Monday, June 30, 2014

Fashion Flashback: Unconventional Brides

The long and short of it: Olivia Palermo in Carolina Herrera. The groom wears a bespoke tailored Marc Anthony Hamburg suit.

Style sites were abuzz this weekend with news of Olivia Palermo and Johannes Huebl's nuptials, with most of the excited chatter surrounding Olivia's rather unconventional choice of wedding attire: a cashmere sweater, white shorts and a tulle skirt (all by Carolina Herrera). Which got me thinking: which other brides have gone down the same unconventional route? Here are some of my favorite trailblazers from the past:

Bianca Jagger in a YSL Le Smoking jacket and veiled hat, with Mick Jagger, 1971.

Mia Farrow in a pale minidress with boxy jacket in 1966.

Pattie Boyd wears a Mary Quant red silk dress, pointy red shoes and a Mary Quant red fox-fur coat, 1966.

Sharon Tate in a puff-sleeved minidress of her own design for her 1968 wedding to Roman Polanski.

Loulou de la Falaise dressed as a sixteenth-century maharaja in her 1977 marriage to  Thadée Klossowski de Rola.

Jane Birkin with a flower crown in a bohemian crochet dress, with Serge Gainsbourg,

Lauren Bacall kept it classy and simple at a farm house wedding in Ohio, 1945.

Photo Sources:
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Friday, June 20, 2014

Style Inspiration: Whinnie Williams

 Pop singer Whinnie Williams is sixties chic. Photo by Maximilian Hetherington.

At first glance (and listen), by all accounts Brit beauty Whinnie Williams (née Jade Williams) seems a definite throwback to the Youthquake movement of the '60s, proclaiming herself to be the lovechild of Brigitte Bardot and Del Boy. In more modern terms, I find her to be a cross between Suki Waterhouse and Kristen Wiig.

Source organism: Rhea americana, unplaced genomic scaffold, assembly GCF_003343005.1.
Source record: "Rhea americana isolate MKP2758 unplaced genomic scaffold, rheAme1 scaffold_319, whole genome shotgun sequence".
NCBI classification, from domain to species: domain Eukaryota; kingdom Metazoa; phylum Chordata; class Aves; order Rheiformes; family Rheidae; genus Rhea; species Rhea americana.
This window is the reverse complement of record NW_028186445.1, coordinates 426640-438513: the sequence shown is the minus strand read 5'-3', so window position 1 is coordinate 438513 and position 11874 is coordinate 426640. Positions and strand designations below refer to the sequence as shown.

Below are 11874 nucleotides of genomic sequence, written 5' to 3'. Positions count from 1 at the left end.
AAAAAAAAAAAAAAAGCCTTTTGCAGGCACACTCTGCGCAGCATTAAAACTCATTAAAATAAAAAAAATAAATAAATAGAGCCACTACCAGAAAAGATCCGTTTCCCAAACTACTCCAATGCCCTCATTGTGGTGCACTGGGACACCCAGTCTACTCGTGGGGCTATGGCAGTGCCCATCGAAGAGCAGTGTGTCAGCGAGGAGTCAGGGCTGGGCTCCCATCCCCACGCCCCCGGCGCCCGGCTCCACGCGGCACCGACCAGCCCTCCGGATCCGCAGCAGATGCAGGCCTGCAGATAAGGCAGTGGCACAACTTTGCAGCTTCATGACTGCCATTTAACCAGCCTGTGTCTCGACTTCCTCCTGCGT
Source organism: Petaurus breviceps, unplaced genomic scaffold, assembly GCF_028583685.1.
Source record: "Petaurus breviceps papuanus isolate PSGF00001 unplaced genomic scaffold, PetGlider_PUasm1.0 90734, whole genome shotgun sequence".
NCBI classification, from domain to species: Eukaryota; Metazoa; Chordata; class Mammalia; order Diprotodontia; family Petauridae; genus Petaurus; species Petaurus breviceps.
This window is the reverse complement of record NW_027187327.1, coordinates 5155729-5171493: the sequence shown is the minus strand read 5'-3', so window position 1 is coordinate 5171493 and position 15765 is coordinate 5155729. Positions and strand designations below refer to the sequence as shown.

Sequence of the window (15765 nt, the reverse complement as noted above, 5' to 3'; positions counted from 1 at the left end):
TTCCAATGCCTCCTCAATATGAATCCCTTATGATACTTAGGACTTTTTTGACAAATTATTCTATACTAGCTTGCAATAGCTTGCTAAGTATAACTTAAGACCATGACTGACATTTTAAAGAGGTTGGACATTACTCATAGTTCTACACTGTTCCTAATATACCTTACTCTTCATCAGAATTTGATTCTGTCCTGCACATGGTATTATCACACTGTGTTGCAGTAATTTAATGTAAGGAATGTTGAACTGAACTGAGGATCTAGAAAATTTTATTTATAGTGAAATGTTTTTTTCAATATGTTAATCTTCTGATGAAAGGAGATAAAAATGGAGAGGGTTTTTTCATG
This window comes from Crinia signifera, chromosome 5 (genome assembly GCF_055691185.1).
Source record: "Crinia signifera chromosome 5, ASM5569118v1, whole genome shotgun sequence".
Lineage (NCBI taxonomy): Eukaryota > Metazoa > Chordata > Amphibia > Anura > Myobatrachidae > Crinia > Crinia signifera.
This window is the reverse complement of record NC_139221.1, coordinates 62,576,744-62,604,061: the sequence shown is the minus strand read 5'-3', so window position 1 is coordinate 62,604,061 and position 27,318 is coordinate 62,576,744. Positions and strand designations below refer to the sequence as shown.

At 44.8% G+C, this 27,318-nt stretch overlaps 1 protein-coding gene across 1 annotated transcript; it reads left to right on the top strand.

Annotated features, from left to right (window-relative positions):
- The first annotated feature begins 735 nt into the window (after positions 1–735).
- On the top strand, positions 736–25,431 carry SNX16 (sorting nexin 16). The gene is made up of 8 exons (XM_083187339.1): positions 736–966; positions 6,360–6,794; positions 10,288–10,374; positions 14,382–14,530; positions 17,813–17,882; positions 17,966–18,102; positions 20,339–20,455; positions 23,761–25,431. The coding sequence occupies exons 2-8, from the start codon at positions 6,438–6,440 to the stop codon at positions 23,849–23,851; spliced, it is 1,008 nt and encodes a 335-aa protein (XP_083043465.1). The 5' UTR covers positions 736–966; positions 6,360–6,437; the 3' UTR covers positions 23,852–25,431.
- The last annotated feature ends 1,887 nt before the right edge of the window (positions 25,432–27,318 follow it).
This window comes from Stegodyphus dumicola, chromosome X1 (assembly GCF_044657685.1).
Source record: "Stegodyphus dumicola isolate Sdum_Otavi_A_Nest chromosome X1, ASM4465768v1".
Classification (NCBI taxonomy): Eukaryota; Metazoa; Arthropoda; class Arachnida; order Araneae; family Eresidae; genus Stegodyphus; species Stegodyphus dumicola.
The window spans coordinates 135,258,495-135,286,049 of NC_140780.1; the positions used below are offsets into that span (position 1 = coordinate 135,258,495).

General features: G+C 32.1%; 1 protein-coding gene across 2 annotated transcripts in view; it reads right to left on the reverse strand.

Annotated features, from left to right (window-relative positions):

Her mashup of Destiny Child's Francoise Hardy's "Le Temps de l'Amour" and Destiny Child's "Bills, Bills, Bills" is a sweet union of old meets new.







Photo Sources:
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Thursday, June 19, 2014

Music: The Return of Jenny Lewis

Jenny Lewis in a custom airbrushed suit by Adam Siegel and inspired by Gram Parsons. Photo by Autumn de Wilde, styled by Shelley Kurata.

It's hard to believe it's been six years since former Rilo Kiley frontwoman and perennial indie darling Jenny Lewis released her last solo album, 2008's Acid Tongue. Her new album, The Voyager, is due out on July 29th and has been a long four years in the making.

Lewis was enduring tough times after the loss of her father in 2010, telling Spin magazine that she felt "completely rudderless," and wasn't sure what to do after she was left without her father or her band. She wasn't sleeping and "couldn't get it together," which Adams was able to help with. They connected when she direct messaged him on Twitter and asked to record a song in his new studio -- but one song quickly became the whole album.
The yield from that first session, the AM Gold-dusted "She's Not Me," was so potent that Lewis agreed to record the rest of The Voyager under Adams' tutelage. His no-frills producing philosophy — "You do it live and you don't look back," according to Lewis — made for quick work. After years of difficulty, the ex-Rilo Kiley leader had banked the majority of her third solo LP in little more than a week's time.

"I was so afraid of myself as an artist," she says. "I had forgotten how to do the thing that I love doing. And [Adams] agitated me just enough to get a performance out of me. I let him into my songs, and I let him rearrange parts... I was totally open because I was desperate." (Source)
I personally am so glad for the return of Jenny Lewis. She also scored the upcoming Dakota Fanning/Elizabeth Olsen drama Very Good Girls. Listen to Lewis's WNYC live session, featuring two new tracks: "Just One of the Guys" and "The Voyager" and an oldie, but goodie -- "Rise Up With Fists."








Photo Source: 
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